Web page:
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The Unsinkable Water Strider

The Unsinkable Water Strider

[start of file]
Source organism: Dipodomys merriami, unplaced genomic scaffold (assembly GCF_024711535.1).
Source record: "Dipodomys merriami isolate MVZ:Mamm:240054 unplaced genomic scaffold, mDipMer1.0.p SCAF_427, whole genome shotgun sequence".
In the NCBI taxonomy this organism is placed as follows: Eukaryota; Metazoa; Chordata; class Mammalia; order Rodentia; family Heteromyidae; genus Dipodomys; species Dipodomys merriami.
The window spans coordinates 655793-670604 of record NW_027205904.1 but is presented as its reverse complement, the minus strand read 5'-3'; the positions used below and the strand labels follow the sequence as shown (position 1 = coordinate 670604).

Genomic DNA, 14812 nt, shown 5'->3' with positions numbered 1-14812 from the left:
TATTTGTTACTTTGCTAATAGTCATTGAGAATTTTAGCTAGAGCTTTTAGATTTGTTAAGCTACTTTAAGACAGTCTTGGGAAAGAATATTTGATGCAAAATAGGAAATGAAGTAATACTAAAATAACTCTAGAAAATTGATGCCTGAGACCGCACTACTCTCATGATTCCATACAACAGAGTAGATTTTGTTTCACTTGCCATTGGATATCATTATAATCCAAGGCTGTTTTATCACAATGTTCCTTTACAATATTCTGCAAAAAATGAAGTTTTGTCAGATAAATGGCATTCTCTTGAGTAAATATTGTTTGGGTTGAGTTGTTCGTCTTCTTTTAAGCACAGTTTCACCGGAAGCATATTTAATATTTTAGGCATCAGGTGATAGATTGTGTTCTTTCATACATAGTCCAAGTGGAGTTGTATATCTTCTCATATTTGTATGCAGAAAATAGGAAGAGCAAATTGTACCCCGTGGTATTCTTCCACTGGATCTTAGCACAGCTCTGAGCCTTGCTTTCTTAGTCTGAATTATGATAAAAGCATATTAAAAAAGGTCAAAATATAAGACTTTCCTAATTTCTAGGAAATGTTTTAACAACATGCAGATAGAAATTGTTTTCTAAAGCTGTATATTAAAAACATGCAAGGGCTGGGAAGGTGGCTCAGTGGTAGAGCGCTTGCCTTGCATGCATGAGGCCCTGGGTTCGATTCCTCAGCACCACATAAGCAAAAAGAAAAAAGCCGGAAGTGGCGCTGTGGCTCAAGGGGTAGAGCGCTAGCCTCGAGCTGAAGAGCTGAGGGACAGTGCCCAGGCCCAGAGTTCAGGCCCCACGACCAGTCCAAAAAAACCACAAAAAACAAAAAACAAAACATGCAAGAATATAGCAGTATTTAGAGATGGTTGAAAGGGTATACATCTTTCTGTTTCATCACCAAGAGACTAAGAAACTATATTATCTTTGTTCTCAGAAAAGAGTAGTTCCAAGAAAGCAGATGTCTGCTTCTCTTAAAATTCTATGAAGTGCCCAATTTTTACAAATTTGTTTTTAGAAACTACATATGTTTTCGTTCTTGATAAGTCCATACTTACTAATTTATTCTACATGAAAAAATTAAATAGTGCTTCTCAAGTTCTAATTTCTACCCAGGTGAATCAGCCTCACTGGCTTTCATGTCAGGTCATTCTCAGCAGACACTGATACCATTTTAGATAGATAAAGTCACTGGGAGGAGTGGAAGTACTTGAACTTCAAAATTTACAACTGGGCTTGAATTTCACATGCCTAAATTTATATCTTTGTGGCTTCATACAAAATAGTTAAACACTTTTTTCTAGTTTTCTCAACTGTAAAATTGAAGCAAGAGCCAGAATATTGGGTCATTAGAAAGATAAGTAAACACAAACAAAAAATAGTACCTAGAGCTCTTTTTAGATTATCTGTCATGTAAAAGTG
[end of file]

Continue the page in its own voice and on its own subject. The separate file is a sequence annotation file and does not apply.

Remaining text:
Summer is fast approaching and soon they will be zipping at great rates of speed across the water.  No, I am not thinking of motor boats.    I am thinking of a creature that seemingly walks on water.  Better than that, they glide, like skaters, on a calm surface with confidence and determination, at speeds above three feet per second.  Water striders, otherwise known as pond skaters or even Jesus bugs, number about 1,700 species world-wide.  They are common insects in the watershed representing the ‘true bug’ division, the Hemipterans, whose defining characteristic is a beak-like mouth with piercing and sucking mouthparts, but truly the unique feature of water striders is their way of motorvating on water.  How do they do that? The answer has a few parts.   The first concerns the physical nature of water.  Water has a characteristic surface tension that relates to the positive and negative charges on each water molecule and they way they attract each other.  This leads to some of water’s properties, such as the way raindrops bead up on leaves and even why water can just drip from a leaky faucet.  For the water strider, the surface of water is elastic, and the insect can scoot around only causing slight dimples where its legs touch the surface.  This would not be possible without the cohesiveness of the water molecules on the surface.   But the insect also has two amazing adaptations for its life on the water.   One involves its set of legs.   The water strider has six legs but each pair is shaped differently and has different functions.   The short front pair are involved only with catching prey.   In the middle are the ‘oars’, two long thin legs that provide the propulsion for the insect’s movement, sweeping backward along the surface.   The hind legs are the longest and not only help steer and brake but along with the second pair aid in distributing the weight of the insect so it can best use the surface tension of the water and stay afloat.  The second feature is invisible to our eyes but as seen with a microscope, thousands of tiny hairs cover every part of the water strider’s body.  These so-called hydrofuge hair piles, their technical term, are waterproof, trapping tiny air bubbles in a groove along their length.   The insect is thus totally protected from being splashed and sunk by a wave.  However, they can go underwater under their own power to escape from a would-be predator.  They just then bob up to the surface again, totally dry.  Thanks to Wikipedia, National Geographic, and https://blog.  nature.  org/science/2017/04/10/7-cool-factswater-stridersskippers-pond-skaters-weird-nature/, Kaufman’s Field Guide to Insects of North America, and Steven Marshall’s Insects: Their Natural History and Diversity, Photo by cory